How Exercise Impacts the Brain
The physical benefits of a good diet and exercise are indisputable, but did you know that simple lifestyle choices like these can have a major influence on your cognitive health later in life? Findings presented at the Alzheimer’s Association International Conference this summer indicate that physical exercise, mental stimulation, social interaction, and proper diet can help keep our brains functioning well into old age.
The Finnish Geriatric (FINGER) Intervention Study to Prevent Cognitive Impairment and Disability is a large-scale, long-term study following 1,260 patients aged 60-77 years old who were at high risk of dementia at the outset of the study. The patients were randomly assigned to one of two groups. The control group received regular cognitive testing and appropriate health care. The other group received an intensive lifestyle makeover: they did resistance training and cardiovascular exercise up to six times a week, received individual nutrition counseling, incorporated regular cognitive training, and saw nurses once every three months to have their blood pressure and cholesterol monitored. They also benefited from the social element of group exercise classes.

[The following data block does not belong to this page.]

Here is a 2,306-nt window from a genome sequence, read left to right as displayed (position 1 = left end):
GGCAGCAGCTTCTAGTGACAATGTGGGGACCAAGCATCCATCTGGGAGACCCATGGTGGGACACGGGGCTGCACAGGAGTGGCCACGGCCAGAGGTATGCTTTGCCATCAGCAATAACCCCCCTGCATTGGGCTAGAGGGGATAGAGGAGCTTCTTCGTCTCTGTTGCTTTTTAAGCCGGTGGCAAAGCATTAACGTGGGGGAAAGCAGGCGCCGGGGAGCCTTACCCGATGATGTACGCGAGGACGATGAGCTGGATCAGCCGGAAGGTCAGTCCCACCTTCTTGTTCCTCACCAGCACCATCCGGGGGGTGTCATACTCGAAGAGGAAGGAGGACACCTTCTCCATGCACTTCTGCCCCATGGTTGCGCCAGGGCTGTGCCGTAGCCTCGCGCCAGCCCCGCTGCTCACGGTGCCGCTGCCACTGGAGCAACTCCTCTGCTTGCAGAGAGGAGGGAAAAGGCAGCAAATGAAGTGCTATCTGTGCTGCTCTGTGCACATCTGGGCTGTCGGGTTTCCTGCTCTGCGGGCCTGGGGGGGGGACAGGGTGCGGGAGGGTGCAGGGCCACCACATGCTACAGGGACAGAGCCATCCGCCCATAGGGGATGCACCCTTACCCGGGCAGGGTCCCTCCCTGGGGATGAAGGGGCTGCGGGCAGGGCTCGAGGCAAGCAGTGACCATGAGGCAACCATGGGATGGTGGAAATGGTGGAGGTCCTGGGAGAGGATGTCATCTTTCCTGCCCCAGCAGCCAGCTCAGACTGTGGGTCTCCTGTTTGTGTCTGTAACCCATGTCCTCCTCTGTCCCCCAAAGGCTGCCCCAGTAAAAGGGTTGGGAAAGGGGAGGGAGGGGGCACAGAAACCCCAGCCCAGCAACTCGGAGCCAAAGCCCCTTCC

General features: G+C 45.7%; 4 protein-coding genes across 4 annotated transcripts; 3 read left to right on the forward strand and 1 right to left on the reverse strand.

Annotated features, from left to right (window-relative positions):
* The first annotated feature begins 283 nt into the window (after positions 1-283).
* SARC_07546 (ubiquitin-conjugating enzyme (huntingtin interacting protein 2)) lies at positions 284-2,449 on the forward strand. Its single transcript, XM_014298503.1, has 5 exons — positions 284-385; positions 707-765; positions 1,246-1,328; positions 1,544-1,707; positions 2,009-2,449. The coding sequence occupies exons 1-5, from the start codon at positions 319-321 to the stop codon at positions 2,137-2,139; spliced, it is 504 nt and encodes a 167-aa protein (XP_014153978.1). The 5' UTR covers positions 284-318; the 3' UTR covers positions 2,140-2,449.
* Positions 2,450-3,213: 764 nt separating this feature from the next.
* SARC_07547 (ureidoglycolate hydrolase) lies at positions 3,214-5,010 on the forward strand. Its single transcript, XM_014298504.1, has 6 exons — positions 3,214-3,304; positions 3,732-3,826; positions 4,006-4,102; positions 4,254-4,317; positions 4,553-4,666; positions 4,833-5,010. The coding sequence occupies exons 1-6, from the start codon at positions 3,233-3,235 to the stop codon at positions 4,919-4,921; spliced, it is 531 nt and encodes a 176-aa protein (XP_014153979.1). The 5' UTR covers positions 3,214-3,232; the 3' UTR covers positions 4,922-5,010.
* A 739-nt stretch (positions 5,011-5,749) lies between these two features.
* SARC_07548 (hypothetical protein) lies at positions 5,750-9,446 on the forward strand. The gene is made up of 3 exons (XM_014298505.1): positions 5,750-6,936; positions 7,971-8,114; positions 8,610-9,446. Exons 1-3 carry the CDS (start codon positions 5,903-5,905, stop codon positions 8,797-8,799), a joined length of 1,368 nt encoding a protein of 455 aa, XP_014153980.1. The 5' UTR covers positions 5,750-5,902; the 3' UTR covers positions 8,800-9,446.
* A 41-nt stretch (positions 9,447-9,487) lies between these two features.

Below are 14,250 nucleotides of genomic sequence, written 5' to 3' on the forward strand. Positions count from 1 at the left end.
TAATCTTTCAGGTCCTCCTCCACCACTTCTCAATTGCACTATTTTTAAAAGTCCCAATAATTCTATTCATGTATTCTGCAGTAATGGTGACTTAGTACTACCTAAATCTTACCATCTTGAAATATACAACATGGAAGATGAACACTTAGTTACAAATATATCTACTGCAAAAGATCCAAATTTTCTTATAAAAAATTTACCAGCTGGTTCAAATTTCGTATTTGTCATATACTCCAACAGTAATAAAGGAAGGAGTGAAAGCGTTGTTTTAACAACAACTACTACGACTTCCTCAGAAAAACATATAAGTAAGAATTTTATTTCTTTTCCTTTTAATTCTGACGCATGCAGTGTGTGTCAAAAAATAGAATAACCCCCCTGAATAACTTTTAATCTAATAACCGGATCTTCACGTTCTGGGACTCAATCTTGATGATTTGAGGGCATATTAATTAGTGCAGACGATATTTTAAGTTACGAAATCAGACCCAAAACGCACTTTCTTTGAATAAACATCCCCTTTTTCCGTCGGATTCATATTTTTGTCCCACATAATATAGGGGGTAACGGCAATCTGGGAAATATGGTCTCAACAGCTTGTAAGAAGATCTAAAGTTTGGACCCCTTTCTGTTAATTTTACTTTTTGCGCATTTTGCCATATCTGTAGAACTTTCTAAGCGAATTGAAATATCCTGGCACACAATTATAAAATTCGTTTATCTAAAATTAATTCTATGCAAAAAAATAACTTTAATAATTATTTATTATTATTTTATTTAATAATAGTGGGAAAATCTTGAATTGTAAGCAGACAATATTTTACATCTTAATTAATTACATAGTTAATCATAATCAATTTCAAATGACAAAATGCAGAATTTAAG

After two years of treatment, the benefit of these interventions was striking. Those who received the lifestyle makeover performed significantly better on a comprehensive cognitive examination, with stronger scores on specific tests of memory, executive function, and cognitive processing speed. Your brain may not be the first thing on your mind during an afternoon at the gym, but it is working hard too! Learning new things and giving yourself new physical challenges prevents the brain from losing its edge.
This is thrilling news, as there is currently no guaranteed way to prevent, cure, or slow the progression of Alzheimer’s disease, which is responsible for approximately 500,000 deaths per year in the US alone. While a lifestyle makeover on the magnitude of the FINGER study may not be feasible for all of us, the results of the study are clear: exercise, proper nutrition, mental stimulation, and regular checkups are some of the most reliable ways to maintain good cognitive health.
For ideas on how you can incorporate resistance training and cardio into your workout regimen, visit our Workouts section!
Also, this study and many others like it are funded in part by grants from the Alzheimer’s Association.
To support future research into methods for preventing dementia, as well as caregiver support services in your area, sign up for the Walk to End Alzheimer’s or walk with the Fitness Galore team on September 27th. For more information click here.
Featured photo by: Harpersbazaar.com